Many models for sparse regression typically assume that the covariates are known completely, and without noise. Particularly in high-dimensional applications, this is often not the case. This paper develops efficient OMP-like algorithms to deal with precisely this setting. Our algorithms are as efficient as OMP, and improve on the best-known results for missing and noisy data in regression, both in the high-dimensional setting where we seek to recover a sparse vector from only a few measurements, and in the classical low-dimensional setting where we recover an unstructured regressor. In the high-dimensional setting, our support-recovery algorithm requires no knowledge of even the statistics of the noise. Along the way, we also obtain improved performance guarantees for OMP for the standard sparse regression problem with Gaussian noise.

# Central limit theorem for partial linear eigenvalue statistics of Wigner matrices

(Submitted on 4 Jun 2012)

In this paper, we study the complex Wigner matrices $M_n=\frac{1}{\sqrt{n}}W_n$ whose eigenvalues are typically in the interval $[-2,2]$. Let $\lambda_1\leq \lambda_2...\leq\lambda_n$ be the ordered eigenvalues of $M_n$. Under the assumption of four matching moments with the Gaussian Unitary Ensemble(GUE), for test function $f$ 4-times continuously differentiable on an open interval including $[-2,2]$, we establish central limit theorems for two types of partial linear statistics of the eigenvalues. The first type is defined with a threshold $u$ in the bulk of the Wigner semicircle law as $\mathcal{A}_n[f; u]=\sum_{l=1}^nf(\lambda_l)\mathbf{1}_{\{\lambda_l\leq u\}}$. And the second one is $\mathcal{B}_n[f; k]=\sum_{l=1}^{k}f(\lambda_l)$ with positive integer $k=k_n$ such that $k/n\rightarrow y\in (0,1)$ as $n$ tends to infinity. Moreover, we derive a weak convergence result for a partial sum process constructed from $\mathcal{B}_n[f; \lfloor nt\rfloor]$.

# Greedy expansions in convex optimization

(Submitted on 2 Jun 2012)

This paper is a follow up to the previous author's paper on convex optimization. In that paper we began the process of adjusting greedy-type algorithms from nonlinear approximation for finding sparse solutions of convex optimization problems. We modified there three the most popular in nonlinear approximation in Banach spaces greedy algorithms -- Weak Chebyshev Greedy Algorithm, Weak Greedy Algorithm with Free Relaxation and Weak Relaxed Greedy Algorithm -- for solving convex optimization problems. We continue to study sparse approximate solutions to convex optimization problems. It is known that in many engineering applications researchers are interested in an approximate solution of an optimization problem as a linear combination of elements from a given system of elements. There is an increasing interest in building such sparse approximate solutions using different greedy-type algorithms. In this paper we concentrate on greedy algorithms that provide expansions, which means that the approximant at the $m$th iteration is equal to the sum of the approximant from the previous iteration ($(m-1)$th iteration) and one element from the dictionary with an appropriate coefficient. The problem of greedy expansions of elements of a Banach space is well studied in nonlinear approximation theory. At a first glance the setting of a problem of expansion of a given element and the setting of the problem of expansion in an optimization problem are very different. However, it turns out that the same technique can be used for solving both problems. We show how the technique developed in nonlinear approximation theory, in particular, the greedy expansions technique can be adjusted for finding a sparse solution of an optimization problem given by an expansion with respect to a given dictionary.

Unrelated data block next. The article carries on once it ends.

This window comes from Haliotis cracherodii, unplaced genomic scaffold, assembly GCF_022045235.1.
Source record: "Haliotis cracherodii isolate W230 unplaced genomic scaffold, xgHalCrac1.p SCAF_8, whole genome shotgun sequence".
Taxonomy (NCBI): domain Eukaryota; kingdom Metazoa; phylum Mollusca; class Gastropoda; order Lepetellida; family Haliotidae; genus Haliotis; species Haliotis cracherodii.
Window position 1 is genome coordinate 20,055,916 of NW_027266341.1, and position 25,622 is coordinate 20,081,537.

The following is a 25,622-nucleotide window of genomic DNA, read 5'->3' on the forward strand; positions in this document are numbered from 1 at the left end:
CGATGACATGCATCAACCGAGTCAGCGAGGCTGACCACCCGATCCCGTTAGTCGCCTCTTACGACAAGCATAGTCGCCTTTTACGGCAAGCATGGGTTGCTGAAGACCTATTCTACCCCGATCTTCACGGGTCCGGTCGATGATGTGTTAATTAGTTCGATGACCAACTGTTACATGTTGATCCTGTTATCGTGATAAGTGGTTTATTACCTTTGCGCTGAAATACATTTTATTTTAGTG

# Poisson noise reduction with non-local PCA

(Submitted on 2 Jun 2012)

Photon-limited imaging, which arises in applications such as spectral imaging, night vision, nuclear medicine, and astronomy, occurs when the number of photons collected by a sensor is small relative to the desired image resolution. Typically a Poisson distribution is used to model these observations, and the inherent heteroscedasticity of the data combined with standard noise removal methods yields significant artifacts. This paper introduces a novel denoising algorithm for photon-limited images which combines elements of dictionary learning and sparse representations for image patches. The method employs both an adaptation of Principal Component Analysis (PCA) for Poisson noise and recently developed sparsity regularized convex optimization algorithms for photon-limited images. A comprehensive empirical evaluation of the proposed method helps characterize the performance of this approach relative to other state-of-the-art denoising methods. The results reveal that, despite its simplicity, PCA-flavored denoising appears to be highly competitive in very low light regimes.

# Sensing with Optimal Matrices

(Submitted on 1 Jun 2012)

We consider the problem of designing optimal $M \times N$ ($M \leq N$) sensing matrices which minimize the maximum condition number of all the submatrices of $K$ columns. Such matrices minimize the worst-case estimation errors when only $K$ sensors out of $N$ sensors are available for sensing at a given time. For M=2 and matrices with unit-normed columns, this problem is equivalent to the problem of maximizing the minimum singular value among all the submatrices of $K$ columns. For M=2, we are able to give a closed form formula for the condition number of the submatrices. When M=2 and K=3, for an arbitrary $N\geq3$, we derive the optimal matrices which minimize the maximum condition number of all the submatrices of $K$ columns. Surprisingly, a uniformly distributed design is often \emph{not} the optimal design minimizing the maximum condition number.